icareifyoulisten.com, January 19, 2012 (Lauren Alfano)
Holiday CDs come and go. Some fade out while others become lasting favorites. My prediction is that the 2011 Delos release, Ceremony of Carols, will be one of the latter. The disc marks an excellent recording debut by the aptly-named Etherea Vocal Ensemble, a group of young professionals formed in 2009 and led by artistic director, Derek Greten-Harrison.
As its title suggests, the CD presents Britten’s holiday favorite, A Ceremony of Carols (Op. 28) for treble voices and harp. Despite countless recordings of this work on the market, Etherea’s rendition stands out from the first crystalline declaration, “Hodie Christus natus est,” to the end. Captivating throughout, the singers’ clarion voices were particularly crisp and bright during the animated polyphonic sections of “Wolcum Yole” and “This little Babe.” Of special note is Derek Greten-Harrison’s fine countertenor voice which he put to good use in the haunting solo, “That yongë child”—another favorite movement from this work.
In addition to the Britten, the disc includes English holiday carols, the glorious Basque carol, Gabriel’s Message, Gounod’s Noël, Glière’s Impromptu for Harp, and Rutter’s Dancing Day. Etherea’s performance of Gabriel’s Message was especially ravishing, and the French offering by Gounod was a welcome treat.
Harpist Grace Cloutier proved equally capable as a soloist and accompanist and her warm and expressive playing complemented the exquisite vocals.
Throughout the entire disc, the vocal purity, harmonic balance, and angelic beauty of the group were superb. The soloists all sang with clear, focused, voices. Particularly memorable was the modal “There is no Rose” from Dancing Day featuring soprano Amanda Sidebottom and Derek Greten-Harrison in an impressive duet, their voices intertwining and blending perfectly. It was only one of many, many moments that left me utterly transported. Etherea has demonstrated that it is most certainly a group to watch. Their Ceremony of Carols is the perfect antidote to the winter blues and is sure to remain a seasonal favorite year after year.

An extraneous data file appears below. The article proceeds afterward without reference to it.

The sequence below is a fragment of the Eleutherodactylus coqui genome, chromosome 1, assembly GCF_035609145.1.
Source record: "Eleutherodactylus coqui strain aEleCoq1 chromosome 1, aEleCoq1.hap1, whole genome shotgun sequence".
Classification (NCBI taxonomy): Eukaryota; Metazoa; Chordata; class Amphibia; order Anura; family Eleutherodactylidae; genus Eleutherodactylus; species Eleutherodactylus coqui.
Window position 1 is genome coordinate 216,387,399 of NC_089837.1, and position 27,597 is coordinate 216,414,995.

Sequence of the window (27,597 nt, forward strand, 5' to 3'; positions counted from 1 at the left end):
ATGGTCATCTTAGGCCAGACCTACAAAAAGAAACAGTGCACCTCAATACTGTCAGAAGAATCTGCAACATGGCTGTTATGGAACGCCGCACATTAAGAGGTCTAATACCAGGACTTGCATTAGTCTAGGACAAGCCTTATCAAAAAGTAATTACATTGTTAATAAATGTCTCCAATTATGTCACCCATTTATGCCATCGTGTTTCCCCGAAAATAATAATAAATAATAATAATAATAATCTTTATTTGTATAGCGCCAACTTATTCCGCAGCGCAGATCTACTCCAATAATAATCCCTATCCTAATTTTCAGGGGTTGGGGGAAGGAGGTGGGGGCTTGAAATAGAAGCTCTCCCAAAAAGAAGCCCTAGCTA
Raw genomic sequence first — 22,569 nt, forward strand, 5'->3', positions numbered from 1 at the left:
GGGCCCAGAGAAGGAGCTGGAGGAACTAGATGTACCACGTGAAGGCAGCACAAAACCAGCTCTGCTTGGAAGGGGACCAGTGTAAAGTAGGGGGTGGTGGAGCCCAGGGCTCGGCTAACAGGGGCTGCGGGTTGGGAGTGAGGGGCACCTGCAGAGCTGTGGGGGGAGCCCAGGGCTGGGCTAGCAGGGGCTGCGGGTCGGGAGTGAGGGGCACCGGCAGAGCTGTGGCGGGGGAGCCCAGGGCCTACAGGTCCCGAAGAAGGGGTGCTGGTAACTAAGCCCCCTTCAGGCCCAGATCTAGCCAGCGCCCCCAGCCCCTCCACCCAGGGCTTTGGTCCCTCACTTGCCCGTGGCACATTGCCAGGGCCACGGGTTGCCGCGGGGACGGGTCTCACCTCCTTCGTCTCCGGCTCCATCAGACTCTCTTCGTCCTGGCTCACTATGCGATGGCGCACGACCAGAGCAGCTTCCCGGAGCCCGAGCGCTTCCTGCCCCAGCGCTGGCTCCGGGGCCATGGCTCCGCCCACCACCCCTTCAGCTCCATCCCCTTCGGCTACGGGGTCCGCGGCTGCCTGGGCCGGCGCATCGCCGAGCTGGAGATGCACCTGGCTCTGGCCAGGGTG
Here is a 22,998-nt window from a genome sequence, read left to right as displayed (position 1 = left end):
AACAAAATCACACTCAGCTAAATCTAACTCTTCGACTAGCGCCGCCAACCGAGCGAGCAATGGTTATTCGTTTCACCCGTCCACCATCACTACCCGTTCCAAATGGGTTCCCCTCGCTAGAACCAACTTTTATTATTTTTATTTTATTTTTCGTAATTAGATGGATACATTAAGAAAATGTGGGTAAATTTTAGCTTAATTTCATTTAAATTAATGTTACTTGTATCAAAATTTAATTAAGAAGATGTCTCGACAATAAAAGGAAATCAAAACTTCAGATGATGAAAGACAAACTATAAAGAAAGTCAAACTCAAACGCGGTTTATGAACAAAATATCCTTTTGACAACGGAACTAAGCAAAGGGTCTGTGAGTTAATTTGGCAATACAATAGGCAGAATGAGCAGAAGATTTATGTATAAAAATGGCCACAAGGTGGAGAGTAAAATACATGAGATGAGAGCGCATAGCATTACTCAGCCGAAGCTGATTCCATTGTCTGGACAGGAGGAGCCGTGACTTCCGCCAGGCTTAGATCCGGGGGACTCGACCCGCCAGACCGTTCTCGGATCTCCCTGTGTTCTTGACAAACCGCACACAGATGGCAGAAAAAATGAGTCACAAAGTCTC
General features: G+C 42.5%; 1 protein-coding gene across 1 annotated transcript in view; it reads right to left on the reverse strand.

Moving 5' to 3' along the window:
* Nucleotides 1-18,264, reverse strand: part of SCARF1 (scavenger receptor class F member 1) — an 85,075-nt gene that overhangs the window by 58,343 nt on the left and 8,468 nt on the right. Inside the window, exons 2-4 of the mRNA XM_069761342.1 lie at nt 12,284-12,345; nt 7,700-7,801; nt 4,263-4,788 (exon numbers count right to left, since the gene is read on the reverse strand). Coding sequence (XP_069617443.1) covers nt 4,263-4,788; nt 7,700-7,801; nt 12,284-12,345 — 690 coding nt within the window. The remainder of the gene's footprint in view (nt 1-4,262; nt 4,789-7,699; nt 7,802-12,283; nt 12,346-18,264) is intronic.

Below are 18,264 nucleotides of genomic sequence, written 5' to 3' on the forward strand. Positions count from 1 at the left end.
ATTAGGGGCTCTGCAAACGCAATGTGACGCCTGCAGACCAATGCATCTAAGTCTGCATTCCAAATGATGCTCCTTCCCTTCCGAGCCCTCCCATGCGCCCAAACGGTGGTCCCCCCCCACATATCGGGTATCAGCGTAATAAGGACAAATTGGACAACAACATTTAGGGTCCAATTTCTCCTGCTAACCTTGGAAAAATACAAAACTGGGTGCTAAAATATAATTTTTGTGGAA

The CD includes detailed program notes, translations, and musician biographies.
Choral Journal, August 2012 (Bob Chambers)
The unique and exciting Etherea Vocal Ensemble, a group of eight professional singers (seven female, one male), present an excellent selection of original Christmas compositions and carol arrangements for treble voices. Acclaimed harpist Grace Cloutier accompanies the voices on the majority of the carols, including an adaptation of the piano part of Charles Gounod’s Noël. For this work, she is joined by organist Alan Murchie.
The title piece of the collection is the familiar Ceremony of Carols by Benjamin Britten. John Rutter’s Dancing Day, which the composer, according to a quote in the liner notes, wrote to be an alternative or companion piece to the famous Britten work, concludes the recording. In between are Rutter’s arrangement of the Basque carol, Gabriel’s Message; his adaptation of R.L. de Pearsall’s In dulci jubilo; Sir David Willcocks’s arrangements of Good King Wenceslas and I Saw Three Ships; and the lovely Impromptu for Harp by Reinhold Glière. Throughout the recording the style is impeccable and the intonation is flawless.